Kenyan Parliament Considers Bill to Allow Importation and Manufacture of Generic Drugs
The Industrial Properties Bill, which would allow the Kenyan government to declare AIDS a national health emergency and waive patent rights to "essential drugs," was yesterday introduced in Parliament, along with a petition signed by 50,000 Kenyans calling for its "unfettered passage," the Associated Press reports. The petition, sponsored by the Kenyan Coalition for Access to Essential Medicines, was delivered to "[k]ey" members of Parliament and is part of the group's ongoing efforts to obtain legislative support for the bill. Activists and representatives of the pharmaceutical industry have been "lobbying hard" on opposite sides to influence the bill, which would allow for the importation and manufacture of generic versions of "essential" medicines during a national health emergency. While "dropp[ing] their opposition to the bill as a whole," the drug companies have called for the inclusion of provisions to "ensure" they have the opportunity to match any prices offered by generic drug manufacturers before losing their patent rights. Activists worry that such a provision may "slow the delivery" of medications to AIDS patients. "We are going to use all of our power to get this bill passed as it is written. This bill affects everybody, not just AIDS patients. It is for everyone who needs essential drugs," Oweno Achola, chair of the parliamentary committee on education, science and technology, said.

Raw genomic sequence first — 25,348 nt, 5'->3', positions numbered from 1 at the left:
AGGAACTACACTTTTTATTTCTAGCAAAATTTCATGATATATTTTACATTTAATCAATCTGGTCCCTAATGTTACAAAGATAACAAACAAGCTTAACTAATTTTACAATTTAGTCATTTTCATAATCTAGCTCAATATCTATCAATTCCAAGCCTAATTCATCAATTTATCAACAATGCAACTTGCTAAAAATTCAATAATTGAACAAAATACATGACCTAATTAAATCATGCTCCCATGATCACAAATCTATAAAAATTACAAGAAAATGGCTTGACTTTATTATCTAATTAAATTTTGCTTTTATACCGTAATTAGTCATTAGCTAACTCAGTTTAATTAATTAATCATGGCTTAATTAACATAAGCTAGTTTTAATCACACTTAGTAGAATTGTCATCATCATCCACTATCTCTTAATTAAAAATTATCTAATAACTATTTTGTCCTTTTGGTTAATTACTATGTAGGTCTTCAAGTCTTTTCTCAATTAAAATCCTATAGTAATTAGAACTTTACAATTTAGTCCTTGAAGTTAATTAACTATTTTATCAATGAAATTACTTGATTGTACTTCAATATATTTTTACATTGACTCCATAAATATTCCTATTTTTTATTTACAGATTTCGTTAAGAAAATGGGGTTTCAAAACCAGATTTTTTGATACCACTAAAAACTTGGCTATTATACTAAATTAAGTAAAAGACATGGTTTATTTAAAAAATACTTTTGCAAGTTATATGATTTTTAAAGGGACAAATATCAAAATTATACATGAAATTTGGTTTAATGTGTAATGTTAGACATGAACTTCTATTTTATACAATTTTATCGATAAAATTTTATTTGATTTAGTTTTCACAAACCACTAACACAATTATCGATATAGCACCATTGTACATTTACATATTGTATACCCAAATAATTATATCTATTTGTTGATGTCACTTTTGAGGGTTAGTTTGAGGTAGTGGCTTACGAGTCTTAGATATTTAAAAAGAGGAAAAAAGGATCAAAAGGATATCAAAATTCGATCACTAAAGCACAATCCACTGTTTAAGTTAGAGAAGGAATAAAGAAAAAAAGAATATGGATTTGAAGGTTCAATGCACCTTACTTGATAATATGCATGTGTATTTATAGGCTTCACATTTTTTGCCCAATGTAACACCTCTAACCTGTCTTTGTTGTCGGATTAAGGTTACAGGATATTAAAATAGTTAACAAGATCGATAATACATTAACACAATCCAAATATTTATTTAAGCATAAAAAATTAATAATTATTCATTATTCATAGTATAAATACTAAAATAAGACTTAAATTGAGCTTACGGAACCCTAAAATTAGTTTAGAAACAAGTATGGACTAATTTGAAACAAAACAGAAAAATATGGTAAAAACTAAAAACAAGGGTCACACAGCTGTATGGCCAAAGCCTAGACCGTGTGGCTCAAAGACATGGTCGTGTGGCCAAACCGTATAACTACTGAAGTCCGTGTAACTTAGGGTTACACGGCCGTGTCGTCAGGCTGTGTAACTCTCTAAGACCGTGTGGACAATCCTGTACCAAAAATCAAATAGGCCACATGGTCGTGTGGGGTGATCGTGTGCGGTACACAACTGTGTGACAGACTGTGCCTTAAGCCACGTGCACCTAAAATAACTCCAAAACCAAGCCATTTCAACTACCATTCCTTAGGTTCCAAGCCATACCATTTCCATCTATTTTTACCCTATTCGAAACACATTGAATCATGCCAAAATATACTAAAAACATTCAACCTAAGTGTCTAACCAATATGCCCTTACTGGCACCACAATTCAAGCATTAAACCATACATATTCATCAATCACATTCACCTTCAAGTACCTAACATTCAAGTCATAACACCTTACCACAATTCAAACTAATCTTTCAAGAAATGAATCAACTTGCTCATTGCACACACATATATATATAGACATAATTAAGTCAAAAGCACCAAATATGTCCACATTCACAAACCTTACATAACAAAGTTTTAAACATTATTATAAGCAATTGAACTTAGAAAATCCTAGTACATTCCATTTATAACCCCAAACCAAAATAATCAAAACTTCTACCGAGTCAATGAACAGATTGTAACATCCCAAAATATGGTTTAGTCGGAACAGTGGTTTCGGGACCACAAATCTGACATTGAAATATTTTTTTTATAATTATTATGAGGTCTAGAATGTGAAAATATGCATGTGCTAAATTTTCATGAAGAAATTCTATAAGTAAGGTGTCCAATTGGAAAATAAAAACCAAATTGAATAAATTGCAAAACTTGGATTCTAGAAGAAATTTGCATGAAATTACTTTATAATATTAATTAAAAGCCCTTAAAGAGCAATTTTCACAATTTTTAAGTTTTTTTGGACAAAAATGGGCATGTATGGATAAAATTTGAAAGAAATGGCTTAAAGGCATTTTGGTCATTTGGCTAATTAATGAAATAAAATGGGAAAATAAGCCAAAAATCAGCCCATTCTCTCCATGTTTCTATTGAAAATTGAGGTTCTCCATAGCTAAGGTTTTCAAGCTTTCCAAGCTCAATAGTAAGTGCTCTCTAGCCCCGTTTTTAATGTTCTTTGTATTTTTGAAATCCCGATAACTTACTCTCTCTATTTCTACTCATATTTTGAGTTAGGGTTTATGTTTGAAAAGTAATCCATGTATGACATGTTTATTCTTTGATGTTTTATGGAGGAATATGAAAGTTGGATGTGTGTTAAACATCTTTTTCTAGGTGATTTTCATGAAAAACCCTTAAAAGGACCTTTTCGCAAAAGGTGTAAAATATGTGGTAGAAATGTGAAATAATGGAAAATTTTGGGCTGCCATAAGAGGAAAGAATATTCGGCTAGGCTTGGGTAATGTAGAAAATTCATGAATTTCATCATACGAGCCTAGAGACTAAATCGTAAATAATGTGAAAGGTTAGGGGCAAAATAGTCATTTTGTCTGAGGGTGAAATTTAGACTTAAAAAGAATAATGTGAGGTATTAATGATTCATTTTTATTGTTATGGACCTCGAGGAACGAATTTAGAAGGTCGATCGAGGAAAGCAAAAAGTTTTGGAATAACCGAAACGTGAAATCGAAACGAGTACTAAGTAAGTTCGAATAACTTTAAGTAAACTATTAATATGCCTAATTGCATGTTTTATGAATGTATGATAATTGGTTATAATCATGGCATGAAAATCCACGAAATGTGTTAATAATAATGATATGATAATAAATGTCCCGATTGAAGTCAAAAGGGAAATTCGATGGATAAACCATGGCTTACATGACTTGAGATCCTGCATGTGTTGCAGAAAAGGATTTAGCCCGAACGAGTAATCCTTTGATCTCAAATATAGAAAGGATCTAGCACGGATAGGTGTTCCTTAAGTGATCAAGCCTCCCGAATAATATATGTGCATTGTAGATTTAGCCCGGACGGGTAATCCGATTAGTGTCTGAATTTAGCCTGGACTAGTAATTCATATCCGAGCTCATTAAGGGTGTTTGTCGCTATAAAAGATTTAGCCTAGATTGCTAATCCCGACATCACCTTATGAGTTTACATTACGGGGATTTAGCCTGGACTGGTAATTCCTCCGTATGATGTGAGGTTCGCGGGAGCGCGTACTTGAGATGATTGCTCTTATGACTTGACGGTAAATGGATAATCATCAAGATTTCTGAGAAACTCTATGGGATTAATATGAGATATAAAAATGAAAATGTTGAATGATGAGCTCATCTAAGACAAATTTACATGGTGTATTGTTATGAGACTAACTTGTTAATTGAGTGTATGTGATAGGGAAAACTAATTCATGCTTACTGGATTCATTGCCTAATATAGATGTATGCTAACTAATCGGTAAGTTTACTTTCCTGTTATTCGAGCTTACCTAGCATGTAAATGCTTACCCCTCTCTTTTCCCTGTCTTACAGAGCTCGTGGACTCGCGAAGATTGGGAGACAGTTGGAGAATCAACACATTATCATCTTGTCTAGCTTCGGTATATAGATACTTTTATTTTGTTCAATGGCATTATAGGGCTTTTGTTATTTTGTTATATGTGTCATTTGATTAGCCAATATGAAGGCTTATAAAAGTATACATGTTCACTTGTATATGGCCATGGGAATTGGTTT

Setting an Example
The bill would bring Kenyan law in line with World Trade Organization statutes regarding international intellectual property rights and would "comprehensively reform" the country's laws regarding business and international trade. It would make Kenya the second country to do so, behind South Africa, which faced a court battle over a similar law earlier this year. The Kenyan law "could set an example for other African nations," which must adopt WTO standards by 2006, according to the Associated Press. A vote is expected on the bill Tuesday (Tomlinson, Associated Press, 6/7).